Africa’s TV content market DISCOP is coming back to Nairobi in September. Since 2008, it has not only made it easier for African TV buyers to do deals for content but has become an international meeting point for those involved in the development of the industry. Before Discop launched in Africa, broadcasters on the continent had limited options to buy TV content. Sithengi closed in 2006, leaving only MIP-TV and the small MICA market held during Fespaco.
The front-runners in the race to make the transition to digital broadcasting are now facing a range of issues including: who runs the signal carrier?; how those who can’t afford a decoder will pay for it; unrealistic deadlines and the absence of any public campaign to explain the process. The politicians seem scared by a process that could affect their citizen’s ability to watch television and are seeking to control the discussion about what’s going to happen. Russell Southwood looks at the early news from the front-runners.
Africa’s broadcast and film sectors continue to grow. There are more channels, more local content and a growing professionalism. But margins on advertising remain low in many of the more competitive markets and too many companies are still run by managements who don’t understand how to run things as a business. Broadcasting is a prestige profession and therefore attracts many “wannabe’s”. This years Broadcast and Film Africa Conference in Nairobi (see details below) combines presentations, panels and workshops to look at how to build a world class electronic media industry in Africa.
The ITU deadline agreed by most African countries for the transition from analogue to digital broadcasting is only four years away. Elsewhere in the world, the transition has taken between 3 to 14 years to complete so time is running out. Knowing the difficulties of rolling out terrestrial digital (DTT) broadcast equipment, the satellite companies are putting forward DTH satellite as an alternative. Thus far no Government has yet taken up the idea but as the deadline nears it’s worth thinking about.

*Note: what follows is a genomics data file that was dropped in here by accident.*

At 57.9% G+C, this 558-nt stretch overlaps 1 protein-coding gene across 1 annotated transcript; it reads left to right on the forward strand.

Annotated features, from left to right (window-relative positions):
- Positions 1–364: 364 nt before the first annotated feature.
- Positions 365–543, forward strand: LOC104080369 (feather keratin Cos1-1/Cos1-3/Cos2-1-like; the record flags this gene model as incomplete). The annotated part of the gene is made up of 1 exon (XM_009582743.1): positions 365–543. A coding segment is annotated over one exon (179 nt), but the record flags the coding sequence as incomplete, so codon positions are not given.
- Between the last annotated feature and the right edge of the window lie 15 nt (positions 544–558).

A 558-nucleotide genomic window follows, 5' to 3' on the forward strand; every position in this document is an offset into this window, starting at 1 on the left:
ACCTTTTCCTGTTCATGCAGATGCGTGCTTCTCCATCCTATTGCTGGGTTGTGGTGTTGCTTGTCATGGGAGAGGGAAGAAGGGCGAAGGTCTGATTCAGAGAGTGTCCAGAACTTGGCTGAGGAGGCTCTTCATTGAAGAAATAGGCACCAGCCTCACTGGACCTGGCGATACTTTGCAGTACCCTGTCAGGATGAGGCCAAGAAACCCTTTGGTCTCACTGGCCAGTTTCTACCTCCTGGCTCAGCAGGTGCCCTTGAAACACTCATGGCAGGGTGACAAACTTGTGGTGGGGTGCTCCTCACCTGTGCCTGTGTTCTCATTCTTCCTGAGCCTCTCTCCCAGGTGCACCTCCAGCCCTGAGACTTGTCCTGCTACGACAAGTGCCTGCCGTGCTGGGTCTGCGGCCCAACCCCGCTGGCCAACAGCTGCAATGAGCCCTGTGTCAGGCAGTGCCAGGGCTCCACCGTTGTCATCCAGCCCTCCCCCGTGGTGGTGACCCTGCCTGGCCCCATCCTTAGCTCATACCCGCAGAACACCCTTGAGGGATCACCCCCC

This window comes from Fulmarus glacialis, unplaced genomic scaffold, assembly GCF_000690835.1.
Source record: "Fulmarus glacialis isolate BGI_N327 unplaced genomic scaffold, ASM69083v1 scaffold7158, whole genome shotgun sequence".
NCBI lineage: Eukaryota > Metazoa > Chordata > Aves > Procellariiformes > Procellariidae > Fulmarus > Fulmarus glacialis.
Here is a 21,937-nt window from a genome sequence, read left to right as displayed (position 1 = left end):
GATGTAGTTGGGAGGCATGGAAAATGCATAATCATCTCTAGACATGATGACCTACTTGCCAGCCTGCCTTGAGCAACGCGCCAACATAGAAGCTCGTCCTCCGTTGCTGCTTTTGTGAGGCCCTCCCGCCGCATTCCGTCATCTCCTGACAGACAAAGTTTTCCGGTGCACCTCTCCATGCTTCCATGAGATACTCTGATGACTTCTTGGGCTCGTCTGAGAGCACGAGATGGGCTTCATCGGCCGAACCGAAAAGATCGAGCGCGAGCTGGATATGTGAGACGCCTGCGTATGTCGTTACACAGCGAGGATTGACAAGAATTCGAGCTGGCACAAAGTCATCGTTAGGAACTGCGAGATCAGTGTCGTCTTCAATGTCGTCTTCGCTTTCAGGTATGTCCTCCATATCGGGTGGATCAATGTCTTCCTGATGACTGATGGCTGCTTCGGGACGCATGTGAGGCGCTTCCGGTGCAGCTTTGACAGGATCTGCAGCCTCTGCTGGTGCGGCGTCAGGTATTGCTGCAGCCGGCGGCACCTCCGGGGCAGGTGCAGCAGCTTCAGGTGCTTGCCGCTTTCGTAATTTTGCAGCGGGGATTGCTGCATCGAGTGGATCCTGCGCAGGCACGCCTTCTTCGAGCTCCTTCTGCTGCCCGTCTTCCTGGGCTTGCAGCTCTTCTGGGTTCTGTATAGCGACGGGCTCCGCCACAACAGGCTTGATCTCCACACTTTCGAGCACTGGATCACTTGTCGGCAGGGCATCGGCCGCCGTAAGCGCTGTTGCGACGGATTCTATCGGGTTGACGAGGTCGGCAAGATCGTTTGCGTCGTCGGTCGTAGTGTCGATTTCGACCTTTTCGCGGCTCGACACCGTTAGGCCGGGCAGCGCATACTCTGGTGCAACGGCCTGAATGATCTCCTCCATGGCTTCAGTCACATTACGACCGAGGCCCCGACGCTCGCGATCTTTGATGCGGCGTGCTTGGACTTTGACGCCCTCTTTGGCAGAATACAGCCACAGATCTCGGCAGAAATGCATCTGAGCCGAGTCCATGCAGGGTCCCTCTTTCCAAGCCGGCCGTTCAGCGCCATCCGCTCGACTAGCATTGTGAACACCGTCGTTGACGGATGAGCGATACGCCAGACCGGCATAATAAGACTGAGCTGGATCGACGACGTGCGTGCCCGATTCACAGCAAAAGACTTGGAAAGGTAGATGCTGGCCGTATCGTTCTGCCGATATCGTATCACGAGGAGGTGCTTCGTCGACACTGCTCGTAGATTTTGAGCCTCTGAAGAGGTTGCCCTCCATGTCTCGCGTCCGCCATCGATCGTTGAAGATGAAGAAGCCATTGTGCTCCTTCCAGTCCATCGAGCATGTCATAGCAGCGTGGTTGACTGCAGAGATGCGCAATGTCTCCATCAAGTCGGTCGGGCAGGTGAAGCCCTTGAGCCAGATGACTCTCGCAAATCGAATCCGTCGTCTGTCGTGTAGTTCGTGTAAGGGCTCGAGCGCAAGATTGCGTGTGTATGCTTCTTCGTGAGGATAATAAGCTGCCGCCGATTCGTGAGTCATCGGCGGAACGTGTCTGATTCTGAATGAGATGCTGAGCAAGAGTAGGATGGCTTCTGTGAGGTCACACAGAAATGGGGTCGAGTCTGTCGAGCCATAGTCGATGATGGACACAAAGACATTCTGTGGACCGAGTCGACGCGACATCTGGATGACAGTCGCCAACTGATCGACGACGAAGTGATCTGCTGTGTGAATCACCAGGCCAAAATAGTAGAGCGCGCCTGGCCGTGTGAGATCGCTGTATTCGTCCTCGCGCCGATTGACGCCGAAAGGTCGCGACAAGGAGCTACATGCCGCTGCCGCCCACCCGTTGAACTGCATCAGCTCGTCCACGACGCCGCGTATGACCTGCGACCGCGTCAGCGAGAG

One stepping stone from buying international content to producing more local content is the use of TV formats that have established themselves elsewhere. Reality and game shows have already established themselves in the market but there is a wider range of formats out there. Africa Interactive, a fast growing multimedia press and content agency in Africa, has put together some interesting TV formats aimed at the African market and Africa lovers globally. Sylvain Béletre from Balancing Act interviewed Pieter Van Twisk, CEO of Africa Interactive to find out more.
Russian-owned General Satellite Corporation threw its hat into the ring to become a contender in the race to provide a credible DTH Free-To-Air satellite service across the continent. Others are in the wings and so this will be a race to watch over the next 12-18 months. Balancing Act’s Sylvain Beletre talks to General Satellite Corporation’s Head of Project Management Ms Polina Potapova about looking for joint ventures with African companies to realise its plans.
Ghallywood almost certainly came before Nollywood but somehow Ghanaians are too modest for their own good. This week sees the opening of Shirley Frimpong Manso’s Adam’s Apples, an innovative ten-part film series full of Wahala (that’s trouble, to you and me). But the innovation doesn’t stop there as her partner Ken Attoh of Sparrow Films has devised a way to cut down piracy when the film is shown in cinemas. Sylvain Beletre and Russell Southwood spoke these Ghanaian film innovators.
African films producers have often found it hard to get global distribution. The low road through international film festivals and the high road through attending Cannes (see Distribution below) are both time-consuming and expensive. Now the digital revolution offers film-makers the opportunity to reach out globally to both the African diaspora and all those interested in movies from the continent. VoD platforms offer this new opportunity to African film makers.
Once upon a time, African broadcast was simple. You were a TV station and you organised your own content and transmission, vertically integrated all the way. Your transmission was a combination of terrestrial transmitters and satellite links to them. Users simply had a TV aerial, which they moved about a bit until they caught the signal. Then along came Pay TV, which delivered content using satellite signals, dishes and set-top boxes. So far, so simple, says Russell Southwood.
TNT Africa is the brand name of Digital TV, a private Gabonese company that offers FTA and Pay TV bouquets using a digital DTT platform. As in many African countries, the private sector is outpacing the Government in moving ahead with the digital transition. Sylvain Béletre from Balancing Act (market research and consultancy company) talked to Morgan Juteau, Development Manager at Digital TV about the ambitions of the company.